Never owned or even used a kayak. We’ve bought a place in the driftless area of southwest Wisconsin and would welcome advise on purchasing our first kayaks and paddles.
We’ll be paddling the Kickapoo River and its creeks and tributaries. The rivers/streams in this area are flat, narrow and shallow. A few riffles in just a few spots. In all of the spots I’m familiar with the water depth isn’t more than 3ft and much of it is 2ft or less.
Any advise on the brand/model of kayaks to buy for this type of water? We want quality but would like to keep it under $1,200 each. Oh, I almost forgot, I can’t imagine us paddling for more than 3 hours on any given day so we probably wouldn’t need a lot of storage but would like some…
All advise or questions would be greatly appreciated. Don’t want buyer’s remorse…
Yes, that’s a good idea. Also you might try to meet up with some paddlers in the area and see what equipment they use. Once you have a bit of an idea what you like, then I advise looking at used boats. You’ll get a much better quality boat for the same money.
From what I recall of the week we spent there (not much) most rivers if you sink you can stand back up and wade a few feet to shore. Plenty of opportunities to avoid strainers, practice sharp turns, etc. I’d probably go with something with a tough bottom and not too expensive. Honestly a little rec kayak might be a good fit? (I paddle an aluminum canoe, so take my advice with several grains of salt)
It’s been thirty years since I paddled there, but for shallow midwest streams with shallowpatches where you need to get out and walk or move the boat around logs etc, I would stick with a canoe. I own lots of kayaks and that’s mostly what I paddle, but canoes are the right tool for where you want to paddle.
Check the Craigslist and Facebook Marketplace ads in your area for used kayaks – this is a good time of year to find deals on them at the end of the season. I did a quick look (I am in another state but have family on SW WI so I checked Lacrosse and Dubuque listings) and found this one which is a good quality boat suited for the use you describe:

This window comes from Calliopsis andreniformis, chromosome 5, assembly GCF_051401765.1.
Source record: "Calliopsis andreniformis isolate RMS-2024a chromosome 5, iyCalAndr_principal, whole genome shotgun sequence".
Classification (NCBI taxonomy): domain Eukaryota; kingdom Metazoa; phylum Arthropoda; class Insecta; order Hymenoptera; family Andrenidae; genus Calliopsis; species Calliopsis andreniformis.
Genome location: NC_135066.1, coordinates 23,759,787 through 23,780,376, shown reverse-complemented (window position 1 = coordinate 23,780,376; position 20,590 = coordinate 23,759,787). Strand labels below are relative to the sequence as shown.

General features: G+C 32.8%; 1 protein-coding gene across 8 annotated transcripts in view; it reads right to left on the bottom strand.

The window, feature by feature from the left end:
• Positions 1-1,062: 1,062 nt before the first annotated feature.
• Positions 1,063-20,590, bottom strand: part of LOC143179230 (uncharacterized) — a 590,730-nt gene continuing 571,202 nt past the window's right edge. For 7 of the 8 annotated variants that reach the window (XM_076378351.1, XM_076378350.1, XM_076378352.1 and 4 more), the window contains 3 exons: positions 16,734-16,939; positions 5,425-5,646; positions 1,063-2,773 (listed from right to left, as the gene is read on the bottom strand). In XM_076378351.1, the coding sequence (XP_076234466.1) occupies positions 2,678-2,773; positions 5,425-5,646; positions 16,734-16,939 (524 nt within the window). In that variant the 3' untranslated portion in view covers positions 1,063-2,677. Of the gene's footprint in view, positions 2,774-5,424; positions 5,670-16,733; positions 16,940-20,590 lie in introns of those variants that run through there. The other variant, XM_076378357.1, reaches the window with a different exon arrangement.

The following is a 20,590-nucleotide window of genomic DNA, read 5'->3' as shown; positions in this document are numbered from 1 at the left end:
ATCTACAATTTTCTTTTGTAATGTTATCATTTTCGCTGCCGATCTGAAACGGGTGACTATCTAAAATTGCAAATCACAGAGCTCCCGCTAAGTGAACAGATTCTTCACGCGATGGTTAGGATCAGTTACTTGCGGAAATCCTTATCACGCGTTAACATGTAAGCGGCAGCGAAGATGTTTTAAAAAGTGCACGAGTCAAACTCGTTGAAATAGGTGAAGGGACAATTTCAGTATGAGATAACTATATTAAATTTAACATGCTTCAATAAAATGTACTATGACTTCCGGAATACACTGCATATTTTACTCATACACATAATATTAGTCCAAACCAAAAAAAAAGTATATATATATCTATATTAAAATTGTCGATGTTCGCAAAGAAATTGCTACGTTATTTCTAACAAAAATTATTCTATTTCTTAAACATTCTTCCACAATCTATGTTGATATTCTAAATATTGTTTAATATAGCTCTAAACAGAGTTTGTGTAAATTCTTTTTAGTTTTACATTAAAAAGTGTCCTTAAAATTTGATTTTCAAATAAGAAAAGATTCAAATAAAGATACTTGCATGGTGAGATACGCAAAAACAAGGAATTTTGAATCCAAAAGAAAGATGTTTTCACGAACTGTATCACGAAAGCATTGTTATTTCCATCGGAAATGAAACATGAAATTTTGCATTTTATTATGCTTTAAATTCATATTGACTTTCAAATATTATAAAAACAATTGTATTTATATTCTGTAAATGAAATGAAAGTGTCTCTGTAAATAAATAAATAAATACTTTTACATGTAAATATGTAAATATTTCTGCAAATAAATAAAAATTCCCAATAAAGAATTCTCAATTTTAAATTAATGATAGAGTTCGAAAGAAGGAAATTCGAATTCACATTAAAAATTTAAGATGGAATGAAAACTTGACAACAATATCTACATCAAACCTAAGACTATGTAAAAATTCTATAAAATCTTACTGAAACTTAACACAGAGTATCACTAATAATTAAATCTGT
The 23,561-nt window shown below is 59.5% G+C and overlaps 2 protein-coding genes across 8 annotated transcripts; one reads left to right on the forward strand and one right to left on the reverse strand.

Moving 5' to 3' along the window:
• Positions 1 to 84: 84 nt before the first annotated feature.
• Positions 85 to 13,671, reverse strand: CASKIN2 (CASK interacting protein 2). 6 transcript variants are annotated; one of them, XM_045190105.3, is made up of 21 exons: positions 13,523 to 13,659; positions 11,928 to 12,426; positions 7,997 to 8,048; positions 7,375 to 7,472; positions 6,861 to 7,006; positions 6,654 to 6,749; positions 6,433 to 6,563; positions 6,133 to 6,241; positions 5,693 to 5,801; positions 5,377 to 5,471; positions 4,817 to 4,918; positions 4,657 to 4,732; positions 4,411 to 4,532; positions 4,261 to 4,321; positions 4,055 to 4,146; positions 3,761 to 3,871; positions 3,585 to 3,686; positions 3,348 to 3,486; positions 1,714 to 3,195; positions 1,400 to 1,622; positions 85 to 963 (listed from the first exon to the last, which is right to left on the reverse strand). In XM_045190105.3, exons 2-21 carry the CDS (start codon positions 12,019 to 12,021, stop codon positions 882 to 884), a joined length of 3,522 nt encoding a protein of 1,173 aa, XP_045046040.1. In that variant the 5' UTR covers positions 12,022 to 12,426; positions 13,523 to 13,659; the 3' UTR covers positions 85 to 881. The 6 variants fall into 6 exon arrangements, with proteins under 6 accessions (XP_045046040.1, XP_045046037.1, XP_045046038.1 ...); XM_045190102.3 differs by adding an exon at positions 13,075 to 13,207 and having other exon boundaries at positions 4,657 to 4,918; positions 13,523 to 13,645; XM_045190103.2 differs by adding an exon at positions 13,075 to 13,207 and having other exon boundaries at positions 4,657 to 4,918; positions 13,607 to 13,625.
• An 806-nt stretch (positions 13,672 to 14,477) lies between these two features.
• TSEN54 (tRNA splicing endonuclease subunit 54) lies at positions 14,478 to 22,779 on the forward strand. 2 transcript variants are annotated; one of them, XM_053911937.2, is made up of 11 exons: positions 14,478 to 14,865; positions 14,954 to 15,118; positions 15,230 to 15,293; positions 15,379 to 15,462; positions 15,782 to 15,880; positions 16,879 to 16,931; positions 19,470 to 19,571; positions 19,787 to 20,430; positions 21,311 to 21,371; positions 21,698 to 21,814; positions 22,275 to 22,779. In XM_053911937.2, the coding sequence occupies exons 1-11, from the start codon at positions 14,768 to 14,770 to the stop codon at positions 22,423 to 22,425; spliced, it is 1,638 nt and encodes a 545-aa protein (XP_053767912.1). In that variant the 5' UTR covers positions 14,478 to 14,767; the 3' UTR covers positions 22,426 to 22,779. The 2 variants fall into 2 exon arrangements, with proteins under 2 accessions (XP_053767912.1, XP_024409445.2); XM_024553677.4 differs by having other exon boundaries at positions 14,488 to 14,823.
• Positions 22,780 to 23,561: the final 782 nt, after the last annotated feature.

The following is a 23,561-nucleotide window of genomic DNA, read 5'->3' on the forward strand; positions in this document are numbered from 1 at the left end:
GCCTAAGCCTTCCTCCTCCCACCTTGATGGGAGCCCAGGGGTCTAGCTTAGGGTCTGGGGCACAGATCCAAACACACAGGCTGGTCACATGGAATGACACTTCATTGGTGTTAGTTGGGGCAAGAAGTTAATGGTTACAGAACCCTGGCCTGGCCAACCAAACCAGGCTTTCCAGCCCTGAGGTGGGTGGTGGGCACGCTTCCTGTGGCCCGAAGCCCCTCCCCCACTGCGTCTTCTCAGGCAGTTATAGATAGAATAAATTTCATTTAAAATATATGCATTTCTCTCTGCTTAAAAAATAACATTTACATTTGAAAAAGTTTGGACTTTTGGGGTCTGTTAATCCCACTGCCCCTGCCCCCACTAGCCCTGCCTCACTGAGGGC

There is also a post by what seems to be an outfitter selling used and new boats and located in Boscobel. These are not as nice as the Current Designs Squamish in the other ad, though :
There is also a dealer with a huge stock of new and used boats in Lone Rock, WI. Might be worth checking out. Since they also stock canoes, you might also want to consider small solo canoes which can be perfect for the kind of waters and trips you decide (I have one and often use it instead of the kayaks.)
Until you have a feel for what works for your paddling outings, buying used is a better strategy. Decent used boats can usually be sold for close to what you paid for them and you could get two for the price of what you would put up for a single new one.
I want to thank everyone responded to my query. Very helpful recommendations. As there are three kayak and canoe rental outfits within a couple of miles of our place, I will try their boats before taking a leap.
Be sure to ask the rental outfits what they recommend, especially if they run guided trips… They can give you the plusses and minuses. Outfitters often sell some of their rental fleet every Fall and if you are renting will sometimes credit your rental fee toward the purchase of one of their boats as well as making an effort to rent you a boat that may be best suited to your needs.
Great advice here. Only caution is that many rental operations rent only low-mid level boats in terms of quality and features and most durable models. So you can get a bad impression. If there is availability, spend the few extra dollars to rent a serious boat.